Numerous observers, including both authors, have raised questions about employee stock ownership plans (ESOPs), which are a specialized category of retirement plan intended to invest primarily in securities issued by the sponsoring employer. Such arrangements are actively encouraged under federal law, as qualified retirement plans under section 401(a) and as eligible for significant additional, ESOP-specific tax subsidies. By design, ESOPs result in employees becoming effectively the owners of their own employer, via beneficial ownership of stock held by the plan. Although this idea can sound attractive, many have expressed concern from the standpoint of retirement policy: ESOPs have the effect of concentrating employees’ retirement assets in a single stock—which would be troubling enough if the concentration were in any stock, but is much more so given that, in an ESOP, the concentrated investment is in employer stock. Risk of catastrophic loss of retirement security is thus simultaneously aggravated through lack of investment diversification and directly correlated with risk of job loss.
In this Article, however, the authors suggest that while ESOPs as currently constituted and subsidized are difficult to defend, nonetheless in some circumstances persuasive policy arguments exist for continuing to permit—and in special cases even encouraging—collective employee ownership of employer securities. Such arrangements should simply not be structured or regulated under the retirement system. For example, sometimes the proprietor of a business wishes to retire or otherwise liquidate his or her holdings, but no viable buyer can be found. In that situation—a not-uncommon context for creation of ESOPs, currently—it can often be argued that the best, most efficient available result may be for the company’s employees to join together, secure financing on some collective basis, and purchase and continue to operate the business themselves.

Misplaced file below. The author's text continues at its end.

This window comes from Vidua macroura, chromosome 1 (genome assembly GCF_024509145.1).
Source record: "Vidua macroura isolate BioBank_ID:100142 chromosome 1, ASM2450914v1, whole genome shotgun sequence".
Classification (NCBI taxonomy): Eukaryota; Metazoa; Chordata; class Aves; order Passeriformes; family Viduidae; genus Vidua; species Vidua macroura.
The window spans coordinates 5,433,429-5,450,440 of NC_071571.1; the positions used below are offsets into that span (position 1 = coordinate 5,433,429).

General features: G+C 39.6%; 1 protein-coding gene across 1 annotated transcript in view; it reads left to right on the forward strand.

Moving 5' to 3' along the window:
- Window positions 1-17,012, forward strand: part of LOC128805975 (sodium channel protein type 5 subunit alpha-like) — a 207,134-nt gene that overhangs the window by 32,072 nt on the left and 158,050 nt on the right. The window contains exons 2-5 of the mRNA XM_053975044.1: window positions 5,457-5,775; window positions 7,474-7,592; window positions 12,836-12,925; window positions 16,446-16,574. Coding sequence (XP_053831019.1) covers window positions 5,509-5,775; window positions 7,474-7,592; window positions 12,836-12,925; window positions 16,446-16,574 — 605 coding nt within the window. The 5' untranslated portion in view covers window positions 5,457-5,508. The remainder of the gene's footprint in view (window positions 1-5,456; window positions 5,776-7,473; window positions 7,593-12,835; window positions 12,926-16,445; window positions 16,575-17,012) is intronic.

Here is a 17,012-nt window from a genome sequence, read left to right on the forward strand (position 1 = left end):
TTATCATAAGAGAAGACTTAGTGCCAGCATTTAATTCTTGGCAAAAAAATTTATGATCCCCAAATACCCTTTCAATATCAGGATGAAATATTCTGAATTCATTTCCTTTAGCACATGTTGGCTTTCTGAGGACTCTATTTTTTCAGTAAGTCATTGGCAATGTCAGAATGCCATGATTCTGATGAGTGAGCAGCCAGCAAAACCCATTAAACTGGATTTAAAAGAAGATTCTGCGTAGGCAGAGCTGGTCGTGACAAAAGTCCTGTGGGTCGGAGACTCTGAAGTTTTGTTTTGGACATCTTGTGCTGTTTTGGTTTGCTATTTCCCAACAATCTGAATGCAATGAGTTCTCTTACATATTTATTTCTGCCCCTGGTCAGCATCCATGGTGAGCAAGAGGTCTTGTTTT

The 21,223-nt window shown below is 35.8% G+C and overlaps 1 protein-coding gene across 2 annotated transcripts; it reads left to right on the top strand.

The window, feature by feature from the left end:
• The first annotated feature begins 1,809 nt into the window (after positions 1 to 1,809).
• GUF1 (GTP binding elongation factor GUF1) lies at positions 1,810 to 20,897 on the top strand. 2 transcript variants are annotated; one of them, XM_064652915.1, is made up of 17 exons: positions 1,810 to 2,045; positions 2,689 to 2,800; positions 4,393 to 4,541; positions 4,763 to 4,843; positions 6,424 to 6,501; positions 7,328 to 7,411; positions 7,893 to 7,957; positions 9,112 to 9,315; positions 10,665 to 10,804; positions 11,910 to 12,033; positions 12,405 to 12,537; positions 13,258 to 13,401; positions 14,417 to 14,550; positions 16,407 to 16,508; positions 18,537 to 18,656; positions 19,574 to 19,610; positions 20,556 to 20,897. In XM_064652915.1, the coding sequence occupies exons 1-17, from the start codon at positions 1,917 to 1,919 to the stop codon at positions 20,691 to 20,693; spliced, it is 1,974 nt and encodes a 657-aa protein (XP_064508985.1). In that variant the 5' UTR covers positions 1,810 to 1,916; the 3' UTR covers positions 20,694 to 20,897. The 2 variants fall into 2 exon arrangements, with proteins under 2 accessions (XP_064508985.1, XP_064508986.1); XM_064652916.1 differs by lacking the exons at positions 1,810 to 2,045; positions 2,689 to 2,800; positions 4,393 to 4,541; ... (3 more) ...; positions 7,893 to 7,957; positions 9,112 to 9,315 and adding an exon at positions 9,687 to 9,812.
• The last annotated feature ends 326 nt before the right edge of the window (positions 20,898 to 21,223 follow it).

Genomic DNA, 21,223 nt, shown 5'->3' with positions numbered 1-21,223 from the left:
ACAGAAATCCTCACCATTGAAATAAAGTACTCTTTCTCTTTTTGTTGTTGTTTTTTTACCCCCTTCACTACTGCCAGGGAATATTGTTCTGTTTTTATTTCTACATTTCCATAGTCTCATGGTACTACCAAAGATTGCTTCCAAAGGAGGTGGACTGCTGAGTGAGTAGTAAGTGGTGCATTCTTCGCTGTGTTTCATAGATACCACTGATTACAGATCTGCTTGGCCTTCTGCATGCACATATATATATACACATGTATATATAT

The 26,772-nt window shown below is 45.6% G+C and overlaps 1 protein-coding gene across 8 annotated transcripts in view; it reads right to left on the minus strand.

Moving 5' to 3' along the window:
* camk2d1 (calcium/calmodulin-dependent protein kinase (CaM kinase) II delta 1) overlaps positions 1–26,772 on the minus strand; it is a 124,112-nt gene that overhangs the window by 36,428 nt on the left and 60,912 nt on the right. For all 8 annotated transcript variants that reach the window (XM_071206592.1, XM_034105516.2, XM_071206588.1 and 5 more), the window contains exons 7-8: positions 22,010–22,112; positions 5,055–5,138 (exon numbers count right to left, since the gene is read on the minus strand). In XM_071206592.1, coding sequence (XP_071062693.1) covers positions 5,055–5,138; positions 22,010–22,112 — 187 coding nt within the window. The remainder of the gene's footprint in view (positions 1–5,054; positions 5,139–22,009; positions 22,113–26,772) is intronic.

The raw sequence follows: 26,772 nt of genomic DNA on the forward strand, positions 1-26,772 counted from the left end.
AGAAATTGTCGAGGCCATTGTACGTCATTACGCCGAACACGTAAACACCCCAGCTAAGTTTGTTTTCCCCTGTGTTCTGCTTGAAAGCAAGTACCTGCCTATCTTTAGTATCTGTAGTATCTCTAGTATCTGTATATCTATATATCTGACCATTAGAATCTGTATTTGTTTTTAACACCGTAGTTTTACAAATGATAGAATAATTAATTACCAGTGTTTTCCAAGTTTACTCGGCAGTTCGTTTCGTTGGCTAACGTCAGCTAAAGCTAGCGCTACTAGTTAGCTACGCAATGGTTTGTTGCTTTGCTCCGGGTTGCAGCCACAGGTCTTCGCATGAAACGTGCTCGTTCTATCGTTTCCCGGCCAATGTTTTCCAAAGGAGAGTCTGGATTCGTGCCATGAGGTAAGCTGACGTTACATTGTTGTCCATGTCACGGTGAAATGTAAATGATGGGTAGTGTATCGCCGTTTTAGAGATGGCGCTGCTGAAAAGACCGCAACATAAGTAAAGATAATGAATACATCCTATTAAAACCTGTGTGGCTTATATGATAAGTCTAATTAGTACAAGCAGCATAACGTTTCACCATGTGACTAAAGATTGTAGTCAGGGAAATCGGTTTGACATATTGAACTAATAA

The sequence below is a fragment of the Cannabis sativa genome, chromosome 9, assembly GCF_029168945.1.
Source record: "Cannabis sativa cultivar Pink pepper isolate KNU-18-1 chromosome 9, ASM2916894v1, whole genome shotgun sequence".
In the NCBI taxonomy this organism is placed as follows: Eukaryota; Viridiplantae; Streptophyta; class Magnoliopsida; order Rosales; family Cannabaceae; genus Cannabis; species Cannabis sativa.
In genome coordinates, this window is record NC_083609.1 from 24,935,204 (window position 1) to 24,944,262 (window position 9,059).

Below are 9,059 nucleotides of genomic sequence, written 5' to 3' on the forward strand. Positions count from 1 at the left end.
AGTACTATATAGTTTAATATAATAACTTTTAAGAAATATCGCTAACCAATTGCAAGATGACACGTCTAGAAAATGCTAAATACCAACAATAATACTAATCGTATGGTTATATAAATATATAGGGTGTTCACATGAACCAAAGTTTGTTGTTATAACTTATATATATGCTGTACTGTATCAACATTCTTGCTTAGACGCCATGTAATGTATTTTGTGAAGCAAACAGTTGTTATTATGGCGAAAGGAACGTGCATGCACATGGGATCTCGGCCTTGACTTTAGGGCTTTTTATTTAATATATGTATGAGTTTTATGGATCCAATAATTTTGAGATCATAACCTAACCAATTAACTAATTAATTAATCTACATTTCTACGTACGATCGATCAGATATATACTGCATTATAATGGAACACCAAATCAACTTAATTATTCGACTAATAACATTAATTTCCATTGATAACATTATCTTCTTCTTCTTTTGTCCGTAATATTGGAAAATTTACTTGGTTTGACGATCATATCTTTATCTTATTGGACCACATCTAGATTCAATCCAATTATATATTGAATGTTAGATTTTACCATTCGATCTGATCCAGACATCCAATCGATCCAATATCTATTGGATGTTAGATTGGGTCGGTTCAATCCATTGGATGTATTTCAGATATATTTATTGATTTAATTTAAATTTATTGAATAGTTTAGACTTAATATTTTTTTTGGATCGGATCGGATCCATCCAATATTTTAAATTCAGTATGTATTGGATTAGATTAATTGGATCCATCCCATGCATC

Under state and federal securities laws, however, it is currently far from clear whether such an arrangement could feasibly be established except by using an ESOP: that is, by using a retirement plan. We accordingly propose that the current retirement-based, tax-subsidized ESOP model of employer stock ownership be replaced by a new type of arrangement that would be treated and regulated as an investment vehicle by the Securities and Exchange Commission, much like a mutual fund, rather than by the Department of Labor and the Service under the U.S. retirement-plan system. Employee protections would be borrowed from the existing ESOP regime. Current retirement-plan tax subsidies would be eliminated, but the specific tax-deferral subsidy now available under section 1042 for security sales to employerstock plans would be continued and even enhanced, albeit better targeted to arrangements for which the public subsidy makes sense.